The America’s Thanksgiving Parade began in 1924 in Detroit and was the idea of Charles F. Wendel, the display manager at J.L. Hudson’s. He was inspired by a stunt in Toronto that had Santa arriving at Eaton’s department store.
On a trip to Italy, Wendel experienced the carnivals of Venice and Viareggio that featured giant papier mâché heads. These papier mâché heads figured prominently in the first parade and are still a proud tradition in the Detroit parade.
The parade, now entering its 83rd year, started the same year as the Macy’s Thanksgiving Day parade. This years theme is "Together We Shine."
From The Parade Company’s website:
The theme celebrates The Parade Company bringing a spark of magic and people together to enjoy one of Detroit’s largest and free events where for one special moment, families can be entertained, share a tradition and create a memory. As we celebrate the theme of this year’s Parade, we are asking the metro Detroit community to join together to celebrate this civic event that is so important to our community.
Now, I’ve known for a while that The Parade Company gives behind the scenes tours of their studios all year long. However, when I called them I was told that the tours were for a minimum of 10 people. I didn’t have 10 people.
So, I did what any self-respecting blogger would do, I just showed up. The Brownie troop that was checking in before us was confusing and frustrating the guy at the desk. Maybe that’s why he wouldn’t let my husband and me join one of the other groups.
Out of the corner of my eye I noticed another official looking person. She was dressed brightly, smiling and wearing a nametag. I don’t want to get her in trouble so I’ll just call her D.
D was searching through the crowd trying to fill a few spots to walk in the parade in costume. (As of last Saturday they were still seeking 3 people of medium size and one size small.)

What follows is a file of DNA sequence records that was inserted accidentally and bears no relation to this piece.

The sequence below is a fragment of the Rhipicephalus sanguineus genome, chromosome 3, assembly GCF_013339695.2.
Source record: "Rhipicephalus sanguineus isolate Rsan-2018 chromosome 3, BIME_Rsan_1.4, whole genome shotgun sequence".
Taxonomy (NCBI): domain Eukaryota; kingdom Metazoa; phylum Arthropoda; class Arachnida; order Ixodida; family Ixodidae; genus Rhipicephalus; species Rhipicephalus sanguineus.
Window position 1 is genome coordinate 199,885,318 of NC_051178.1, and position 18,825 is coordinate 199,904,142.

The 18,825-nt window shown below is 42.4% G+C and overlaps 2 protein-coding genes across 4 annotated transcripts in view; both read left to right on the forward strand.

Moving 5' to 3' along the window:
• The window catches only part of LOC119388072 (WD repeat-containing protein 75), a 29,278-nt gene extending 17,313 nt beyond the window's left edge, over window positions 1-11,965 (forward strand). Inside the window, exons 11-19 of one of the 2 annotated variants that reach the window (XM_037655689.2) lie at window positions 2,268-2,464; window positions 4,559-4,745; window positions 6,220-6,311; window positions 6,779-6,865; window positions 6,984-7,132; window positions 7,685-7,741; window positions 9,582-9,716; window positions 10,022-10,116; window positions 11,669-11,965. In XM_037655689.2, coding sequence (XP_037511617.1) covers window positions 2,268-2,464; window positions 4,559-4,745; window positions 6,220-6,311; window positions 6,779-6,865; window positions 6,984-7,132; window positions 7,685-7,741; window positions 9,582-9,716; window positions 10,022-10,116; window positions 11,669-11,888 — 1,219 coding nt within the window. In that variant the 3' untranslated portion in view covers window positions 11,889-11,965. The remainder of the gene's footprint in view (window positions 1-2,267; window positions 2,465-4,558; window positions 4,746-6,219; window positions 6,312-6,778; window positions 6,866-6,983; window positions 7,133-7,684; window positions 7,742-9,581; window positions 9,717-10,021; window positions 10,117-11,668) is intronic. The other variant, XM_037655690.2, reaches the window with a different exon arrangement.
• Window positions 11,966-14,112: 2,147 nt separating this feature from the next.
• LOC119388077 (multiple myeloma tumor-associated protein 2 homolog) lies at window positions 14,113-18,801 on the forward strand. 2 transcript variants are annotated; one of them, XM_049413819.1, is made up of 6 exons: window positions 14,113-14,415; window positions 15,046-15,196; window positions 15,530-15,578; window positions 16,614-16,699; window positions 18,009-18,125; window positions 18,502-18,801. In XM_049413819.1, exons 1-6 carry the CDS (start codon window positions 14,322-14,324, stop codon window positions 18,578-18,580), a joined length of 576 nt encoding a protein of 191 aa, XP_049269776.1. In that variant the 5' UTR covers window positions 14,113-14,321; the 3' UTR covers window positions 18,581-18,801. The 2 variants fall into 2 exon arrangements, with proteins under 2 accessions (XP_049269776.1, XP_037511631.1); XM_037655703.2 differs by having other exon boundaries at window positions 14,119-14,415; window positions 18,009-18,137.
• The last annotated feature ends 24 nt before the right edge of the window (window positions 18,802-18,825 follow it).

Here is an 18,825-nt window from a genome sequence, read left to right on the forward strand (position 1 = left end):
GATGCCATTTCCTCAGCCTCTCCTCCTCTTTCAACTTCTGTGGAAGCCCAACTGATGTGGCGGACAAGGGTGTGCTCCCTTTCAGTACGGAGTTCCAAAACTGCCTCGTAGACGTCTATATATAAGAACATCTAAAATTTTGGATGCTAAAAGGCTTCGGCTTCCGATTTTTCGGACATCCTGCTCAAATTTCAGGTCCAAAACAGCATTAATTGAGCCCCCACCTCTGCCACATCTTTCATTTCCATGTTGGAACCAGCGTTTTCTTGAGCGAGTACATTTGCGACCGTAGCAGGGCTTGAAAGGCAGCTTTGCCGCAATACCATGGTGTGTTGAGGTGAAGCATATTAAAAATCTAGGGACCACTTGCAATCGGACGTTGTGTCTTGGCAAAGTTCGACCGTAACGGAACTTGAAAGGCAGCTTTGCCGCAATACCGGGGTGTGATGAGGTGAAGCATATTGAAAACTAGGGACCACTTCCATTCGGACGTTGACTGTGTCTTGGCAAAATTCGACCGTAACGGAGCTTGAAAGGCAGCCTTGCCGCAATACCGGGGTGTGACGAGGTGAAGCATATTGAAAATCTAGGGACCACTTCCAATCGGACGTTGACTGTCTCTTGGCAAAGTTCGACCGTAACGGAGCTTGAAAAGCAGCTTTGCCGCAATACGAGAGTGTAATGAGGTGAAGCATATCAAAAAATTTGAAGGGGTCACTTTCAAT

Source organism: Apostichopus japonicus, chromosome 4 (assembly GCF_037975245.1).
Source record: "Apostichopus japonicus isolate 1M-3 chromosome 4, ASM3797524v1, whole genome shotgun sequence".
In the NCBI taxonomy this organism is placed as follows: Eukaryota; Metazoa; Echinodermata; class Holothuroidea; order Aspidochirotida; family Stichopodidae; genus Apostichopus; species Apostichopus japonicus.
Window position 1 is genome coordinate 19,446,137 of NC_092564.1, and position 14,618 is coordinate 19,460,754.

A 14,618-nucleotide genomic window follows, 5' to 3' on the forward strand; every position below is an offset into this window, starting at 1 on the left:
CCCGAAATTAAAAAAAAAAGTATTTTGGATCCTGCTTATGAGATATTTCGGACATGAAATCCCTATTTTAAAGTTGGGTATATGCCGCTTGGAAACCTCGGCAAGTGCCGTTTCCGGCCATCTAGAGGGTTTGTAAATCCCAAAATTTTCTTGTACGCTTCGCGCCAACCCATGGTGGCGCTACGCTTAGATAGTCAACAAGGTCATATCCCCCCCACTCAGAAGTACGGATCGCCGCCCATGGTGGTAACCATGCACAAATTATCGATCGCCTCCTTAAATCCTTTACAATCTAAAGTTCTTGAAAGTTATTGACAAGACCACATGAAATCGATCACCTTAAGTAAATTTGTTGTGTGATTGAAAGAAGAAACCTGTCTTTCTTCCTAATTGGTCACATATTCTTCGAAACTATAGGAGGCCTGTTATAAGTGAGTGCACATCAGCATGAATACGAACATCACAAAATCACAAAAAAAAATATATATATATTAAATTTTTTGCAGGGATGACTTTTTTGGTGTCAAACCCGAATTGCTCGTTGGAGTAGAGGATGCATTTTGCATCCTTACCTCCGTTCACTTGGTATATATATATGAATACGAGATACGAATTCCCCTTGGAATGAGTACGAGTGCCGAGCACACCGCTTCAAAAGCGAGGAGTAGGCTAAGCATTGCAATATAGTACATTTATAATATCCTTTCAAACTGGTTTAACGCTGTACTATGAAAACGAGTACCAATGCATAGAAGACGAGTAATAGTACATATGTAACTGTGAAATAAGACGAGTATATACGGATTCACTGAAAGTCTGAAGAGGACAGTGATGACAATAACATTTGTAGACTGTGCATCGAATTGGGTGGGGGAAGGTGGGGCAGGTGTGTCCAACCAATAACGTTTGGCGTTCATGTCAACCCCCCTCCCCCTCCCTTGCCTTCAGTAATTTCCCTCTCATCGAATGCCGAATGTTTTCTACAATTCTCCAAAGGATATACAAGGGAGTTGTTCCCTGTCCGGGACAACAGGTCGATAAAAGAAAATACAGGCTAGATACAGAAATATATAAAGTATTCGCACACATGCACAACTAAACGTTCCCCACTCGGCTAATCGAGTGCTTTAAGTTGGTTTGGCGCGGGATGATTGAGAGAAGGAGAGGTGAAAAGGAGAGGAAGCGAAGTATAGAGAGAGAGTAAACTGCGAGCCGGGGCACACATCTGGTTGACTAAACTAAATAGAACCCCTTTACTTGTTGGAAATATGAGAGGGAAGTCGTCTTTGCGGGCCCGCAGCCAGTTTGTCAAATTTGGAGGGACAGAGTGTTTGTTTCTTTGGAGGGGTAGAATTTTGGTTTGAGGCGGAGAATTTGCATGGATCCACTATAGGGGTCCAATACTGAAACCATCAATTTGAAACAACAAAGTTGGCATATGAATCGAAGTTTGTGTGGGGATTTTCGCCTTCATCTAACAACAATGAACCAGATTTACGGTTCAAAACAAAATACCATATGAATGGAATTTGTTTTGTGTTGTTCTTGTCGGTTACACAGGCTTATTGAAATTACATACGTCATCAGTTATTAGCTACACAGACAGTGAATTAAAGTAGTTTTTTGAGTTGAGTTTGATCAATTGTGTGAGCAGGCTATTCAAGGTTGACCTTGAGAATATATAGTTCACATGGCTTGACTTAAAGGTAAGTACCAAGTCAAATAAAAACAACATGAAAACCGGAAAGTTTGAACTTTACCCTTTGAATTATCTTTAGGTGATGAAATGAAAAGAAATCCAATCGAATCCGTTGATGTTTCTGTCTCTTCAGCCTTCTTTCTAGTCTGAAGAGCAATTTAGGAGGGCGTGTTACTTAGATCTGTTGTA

I started chatting to D and asked her if we could join a pre-booked tour. She asked the frustrated guy at the desk and he said they were fully booked for the day. She seemed surprised at this answer, “how can another 2 people matter.”
By this time I was getting a bit ballsy and asked her if we could just take a peek into the studios. She said no.
Then, to my surprise, she said very loudly, “Oh, you want to use the restrooms? They’re over here.” With a wink and a nudge she led us into the warehouse/studio and told us not to go into a specific area and what doors to exit by. And she was gone.
We didn’t get to see much or have the benefit of the full tour but we did get a sneak peek. We were also quite lucky that a few of the floats were out front, waiting to be repaired.
Besides the behind-the-scenes tours that are available year round (except this week) D also clued me in on “A Day in Paradeland,” which is this Saturday, November 28th. There will be games, entertainment, arts and crafts, and a chance to see the floats that will travel down Woodward Avenue on Thanksgiving Day.
There is an online coupon for "A Day in Paradeland" that brings the cost down to $5 for adults.
The parade kicks off at 9:20 a.m. on Thanksgiving morning. Whether you're watching from home or from the parade route, enjoy one of the great Detroit traditions.